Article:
Menu

Make costumes & have Halloween fun with crayons (1957 & 1958)

Note: This article may feature affiliate links to Amazon.com or other companies. Qualifying purchases made via these links may earn us a small commission at no additional cost to you. Find out more here.

Quiet fun for kids with paper bags and crayons

Paper bag puppets:

Start with small paper bags folded flat so that the squared bottom of the bag overlaps side. Color puppet face and figure on bottom and side of bag, using the overlap as the puppet’s mouth. To make puppets speak, children put their fingers into the bottom fold and open and close hand. Arms, ears and other features can be added to make the puppets more interesting.

>> Get free coloring pages for kids from our sister site, PrintColorFun.com!

Indian headdress:

Cut off bottom end of a paper bag. Flatten and fold bag into pleats about two inches wide. While still folded, cut pleats to resemble feathers, leaving about two inches at end of bag for head band. Unfold and let children decorate with crayons.

Colorful costumes:

Large paper bags from cleaners or grocery stores can make beautiful costumes. Cut holes for arms and head. Children will enjoy coloring costumes of foreign lands, spacemen, animals and other things.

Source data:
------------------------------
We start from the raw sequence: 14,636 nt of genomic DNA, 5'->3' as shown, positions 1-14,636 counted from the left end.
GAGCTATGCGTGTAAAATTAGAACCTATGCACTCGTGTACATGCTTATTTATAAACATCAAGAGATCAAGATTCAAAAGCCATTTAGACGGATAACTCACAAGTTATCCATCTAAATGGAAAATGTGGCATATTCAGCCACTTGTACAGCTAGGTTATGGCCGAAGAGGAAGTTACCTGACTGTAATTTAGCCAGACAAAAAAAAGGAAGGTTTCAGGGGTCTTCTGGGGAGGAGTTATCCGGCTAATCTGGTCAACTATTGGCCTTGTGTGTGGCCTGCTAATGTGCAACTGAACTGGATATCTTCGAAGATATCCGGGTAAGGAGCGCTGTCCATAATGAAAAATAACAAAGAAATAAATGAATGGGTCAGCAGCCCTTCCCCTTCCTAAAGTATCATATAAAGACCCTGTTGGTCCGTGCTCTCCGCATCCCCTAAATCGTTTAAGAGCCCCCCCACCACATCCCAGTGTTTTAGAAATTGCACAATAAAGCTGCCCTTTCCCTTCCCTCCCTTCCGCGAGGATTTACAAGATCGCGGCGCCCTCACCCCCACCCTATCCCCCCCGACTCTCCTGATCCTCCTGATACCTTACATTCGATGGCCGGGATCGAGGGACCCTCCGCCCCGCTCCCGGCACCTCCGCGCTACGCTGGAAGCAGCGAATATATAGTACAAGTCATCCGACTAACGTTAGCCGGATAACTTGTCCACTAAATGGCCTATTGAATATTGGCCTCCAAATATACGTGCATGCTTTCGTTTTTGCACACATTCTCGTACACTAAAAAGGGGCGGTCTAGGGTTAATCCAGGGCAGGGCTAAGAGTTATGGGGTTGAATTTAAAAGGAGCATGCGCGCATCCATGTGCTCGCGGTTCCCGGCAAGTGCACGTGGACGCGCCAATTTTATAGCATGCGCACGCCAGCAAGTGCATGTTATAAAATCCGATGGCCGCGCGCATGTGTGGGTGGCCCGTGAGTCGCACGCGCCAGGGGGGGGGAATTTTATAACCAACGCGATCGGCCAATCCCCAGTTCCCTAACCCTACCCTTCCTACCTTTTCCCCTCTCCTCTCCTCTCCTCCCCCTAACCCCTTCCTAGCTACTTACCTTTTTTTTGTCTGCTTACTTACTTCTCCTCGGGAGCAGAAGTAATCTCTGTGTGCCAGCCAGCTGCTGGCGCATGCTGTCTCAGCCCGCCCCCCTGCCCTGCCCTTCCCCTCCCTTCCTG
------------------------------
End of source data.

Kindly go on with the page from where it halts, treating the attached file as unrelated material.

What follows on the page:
Fun for Halloween

Crayola windows. Draw pumpkins, witches, goblins on paper. On the reverse side, rub or wipe the surface with any available household oil — salad oil, linseed oil, baby oil. Tape sheet with design to inside of window pane. Put lights behind it and it will glow like a stained glass window.

Crayola scare faces: Have children color a face on a paper bag, then stuff with newspaper and fasten to stick with string or tape. Paste strings to the head for witch’s hair, or add decorated paper cups for hats.

Crayola ghosts. Use white Crayola wax crayon to draw ghostly figure on white paper. Then brush paper with diluted tempera paint, ink, or water color. Ghosts appear as if by magic because paint won’t stick to heavily-crayoned areas. As a variation, try this with colored crayons and contrasting paint.

MORE  What style of car was hip in the fifties? See the 1958 Oldsmobile's then-new look

 

More stories you might like

See our books

Leave a Reply

Your email address will not be published. Required fields are marked *

This site uses Akismet to reduce spam. Learn how your comment data is processed.

Pin It on Pinterest